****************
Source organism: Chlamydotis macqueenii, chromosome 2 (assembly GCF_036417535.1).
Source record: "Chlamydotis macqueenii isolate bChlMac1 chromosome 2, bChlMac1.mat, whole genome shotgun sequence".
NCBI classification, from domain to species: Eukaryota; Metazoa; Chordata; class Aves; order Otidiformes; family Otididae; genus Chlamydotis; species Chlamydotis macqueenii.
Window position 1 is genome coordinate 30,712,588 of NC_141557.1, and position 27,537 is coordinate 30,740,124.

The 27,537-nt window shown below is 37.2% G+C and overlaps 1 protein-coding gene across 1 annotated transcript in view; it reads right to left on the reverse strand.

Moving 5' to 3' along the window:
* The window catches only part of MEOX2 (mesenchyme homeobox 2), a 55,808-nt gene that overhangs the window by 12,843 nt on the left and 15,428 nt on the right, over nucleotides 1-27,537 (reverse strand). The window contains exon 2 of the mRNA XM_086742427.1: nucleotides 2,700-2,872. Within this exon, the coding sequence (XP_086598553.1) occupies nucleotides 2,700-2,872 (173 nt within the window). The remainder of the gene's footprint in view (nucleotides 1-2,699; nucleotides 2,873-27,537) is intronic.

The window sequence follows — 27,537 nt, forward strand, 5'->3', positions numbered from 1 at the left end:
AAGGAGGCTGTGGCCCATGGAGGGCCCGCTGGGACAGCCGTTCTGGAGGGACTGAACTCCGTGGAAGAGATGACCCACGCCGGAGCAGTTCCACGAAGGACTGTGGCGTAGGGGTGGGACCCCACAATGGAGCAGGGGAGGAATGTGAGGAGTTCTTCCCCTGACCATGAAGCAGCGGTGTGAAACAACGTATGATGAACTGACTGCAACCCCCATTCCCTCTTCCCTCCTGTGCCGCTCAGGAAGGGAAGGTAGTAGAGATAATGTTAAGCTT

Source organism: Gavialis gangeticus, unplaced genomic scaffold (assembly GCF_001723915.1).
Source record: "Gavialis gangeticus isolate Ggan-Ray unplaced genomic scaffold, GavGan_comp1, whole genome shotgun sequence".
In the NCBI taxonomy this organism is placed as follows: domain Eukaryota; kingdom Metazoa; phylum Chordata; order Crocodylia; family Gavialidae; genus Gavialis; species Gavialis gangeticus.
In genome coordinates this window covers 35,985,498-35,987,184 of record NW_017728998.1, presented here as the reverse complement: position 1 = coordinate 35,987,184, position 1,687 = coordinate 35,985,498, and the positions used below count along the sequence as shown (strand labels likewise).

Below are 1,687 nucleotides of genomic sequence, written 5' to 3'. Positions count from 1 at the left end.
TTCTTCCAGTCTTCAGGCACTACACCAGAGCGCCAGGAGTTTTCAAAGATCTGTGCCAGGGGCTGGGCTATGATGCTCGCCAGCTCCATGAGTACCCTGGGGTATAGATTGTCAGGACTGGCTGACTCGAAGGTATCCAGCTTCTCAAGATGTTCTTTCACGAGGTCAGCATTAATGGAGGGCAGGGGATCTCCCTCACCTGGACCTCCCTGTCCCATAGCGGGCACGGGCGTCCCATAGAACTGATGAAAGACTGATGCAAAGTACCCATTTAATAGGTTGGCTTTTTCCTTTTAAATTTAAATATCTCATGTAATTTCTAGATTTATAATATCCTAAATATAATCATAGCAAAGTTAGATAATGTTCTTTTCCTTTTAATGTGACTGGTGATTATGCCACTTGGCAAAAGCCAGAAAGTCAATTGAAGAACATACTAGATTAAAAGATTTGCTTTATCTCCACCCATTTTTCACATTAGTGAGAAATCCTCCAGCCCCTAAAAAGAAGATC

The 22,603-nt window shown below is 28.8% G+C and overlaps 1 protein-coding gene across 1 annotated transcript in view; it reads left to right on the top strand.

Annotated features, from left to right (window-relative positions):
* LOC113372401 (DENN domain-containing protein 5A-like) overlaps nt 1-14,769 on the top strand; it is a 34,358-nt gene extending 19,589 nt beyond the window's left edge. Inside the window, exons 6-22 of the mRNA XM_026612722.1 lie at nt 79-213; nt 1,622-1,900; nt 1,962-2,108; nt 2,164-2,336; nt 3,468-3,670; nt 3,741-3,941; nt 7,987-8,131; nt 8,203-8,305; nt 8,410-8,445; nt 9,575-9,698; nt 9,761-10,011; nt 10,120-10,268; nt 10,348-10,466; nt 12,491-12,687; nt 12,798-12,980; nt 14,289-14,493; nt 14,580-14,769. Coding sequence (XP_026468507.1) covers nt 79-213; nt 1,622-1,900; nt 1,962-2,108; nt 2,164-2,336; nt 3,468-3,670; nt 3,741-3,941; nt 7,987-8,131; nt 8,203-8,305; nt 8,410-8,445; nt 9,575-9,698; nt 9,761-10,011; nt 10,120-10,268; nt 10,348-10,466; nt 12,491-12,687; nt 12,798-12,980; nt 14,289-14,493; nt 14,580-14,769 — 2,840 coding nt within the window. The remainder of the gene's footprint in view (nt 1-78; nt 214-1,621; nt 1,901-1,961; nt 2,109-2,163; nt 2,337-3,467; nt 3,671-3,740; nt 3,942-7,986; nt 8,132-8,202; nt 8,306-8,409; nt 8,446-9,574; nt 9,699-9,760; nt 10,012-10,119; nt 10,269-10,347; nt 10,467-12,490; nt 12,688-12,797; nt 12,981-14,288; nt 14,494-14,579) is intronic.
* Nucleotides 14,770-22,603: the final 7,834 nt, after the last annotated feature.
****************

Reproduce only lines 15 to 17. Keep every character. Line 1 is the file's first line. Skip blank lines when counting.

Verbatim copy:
TTCTTCCAGTCTTCAGGCACTACACCAGAGCGCCAGGAGTTTTCAAAGATCTGTGCCAGGGGCTGGGCTATGATGCTCGCCAGCTCCATGAGTACCCTGGGGTATAGATTGTCAGGACTGGCTGACTCGAAGGTATCCAGCTTCTCAAGATGTTCTTTCACGAGGTCAGCATTAATGGAGGGCAGGGGATCTCCCTCACCTGGACCTCCCTGTCCCATAGCGGGCACGGGCGTCCCATAGAACTGATGAAAGACTGATGCAAAGTACCCATTTAATAGGTTGGCTTTTTCCTTTTAAATTTAAATATCTCATGTAATTTCTAGATTTATAATATCCTAAATATAATCATAGCAAAGTTAGATAATGTTCTTTTCCTTTTAATGTGACTGGTGATTATGCCACTTGGCAAAAGCCAGAAAGTCAATTGAAGAACATACTAGATTAAAAGATTTGCTTTATCTCCACCCATTTTTCACATTAGTGAGAAATCCTCCAGCCCCTAAAAAGAAGATC

The 22,603-nt window shown below is 28.8% G+C and overlaps 1 protein-coding gene across 1 annotated transcript in view; it reads left to right on the top strand.

Annotated features, from left to right (window-relative positions):